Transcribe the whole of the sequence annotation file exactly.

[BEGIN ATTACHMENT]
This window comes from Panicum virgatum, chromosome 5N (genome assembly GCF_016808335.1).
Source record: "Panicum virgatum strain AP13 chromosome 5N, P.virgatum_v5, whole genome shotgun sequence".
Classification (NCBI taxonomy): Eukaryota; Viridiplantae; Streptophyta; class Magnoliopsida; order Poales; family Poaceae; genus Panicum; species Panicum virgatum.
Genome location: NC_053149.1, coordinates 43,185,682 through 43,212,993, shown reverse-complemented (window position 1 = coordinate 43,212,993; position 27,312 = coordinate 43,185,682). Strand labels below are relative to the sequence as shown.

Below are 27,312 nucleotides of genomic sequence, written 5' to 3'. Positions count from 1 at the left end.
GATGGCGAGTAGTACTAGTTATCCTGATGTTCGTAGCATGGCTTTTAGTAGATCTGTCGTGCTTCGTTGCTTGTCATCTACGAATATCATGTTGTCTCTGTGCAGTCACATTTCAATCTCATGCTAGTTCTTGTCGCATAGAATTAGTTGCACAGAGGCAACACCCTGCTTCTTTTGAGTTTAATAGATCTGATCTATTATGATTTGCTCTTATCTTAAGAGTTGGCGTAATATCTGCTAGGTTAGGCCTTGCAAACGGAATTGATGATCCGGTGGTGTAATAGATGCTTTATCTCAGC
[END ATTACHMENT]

This window comes from Panicum virgatum, chromosome 5N (genome assembly GCF_016808335.1).
Source record: "Panicum virgatum strain AP13 chromosome 5N, P.virgatum_v5, whole genome shotgun sequence".
Classification (NCBI taxonomy): Eukaryota; Viridiplantae; Streptophyta; class Magnoliopsida; order Poales; family Poaceae; genus Panicum; species Panicum virgatum.
Genome location: NC_053149.1, coordinates 43,185,682 through 43,212,993, shown reverse-complemented (window position 1 = coordinate 43,212,993; position 27,312 = coordinate 43,185,682). Strand labels below are relative to the sequence as shown.

Below are 27,312 nucleotides of genomic sequence, written 5' to 3'. Positions count from 1 at the left end.
GATGGCGAGTAGTACTAGTTATCCTGATGTTCGTAGCATGGCTTTTAGTAGATCTGTCGTGCTTCGTTGCTTGTCATCTACGAATATCATGTTGTCTCTGTGCAGTCACATTTCAATCTCATGCTAGTTCTTGTCGCATAGAATTAGTTGCACAGAGGCAACACCCTGCTTCTTTTGAGTTTAATAGATCTGATCTATTATGATTTGCTCTTATCTTAAGAGTTGGCGTAATATCTGCTAGGTTAGGCCTTGCAAACGGAATTGATGATCCGGTGGTGTAATAGATGCTTTATCTCAGC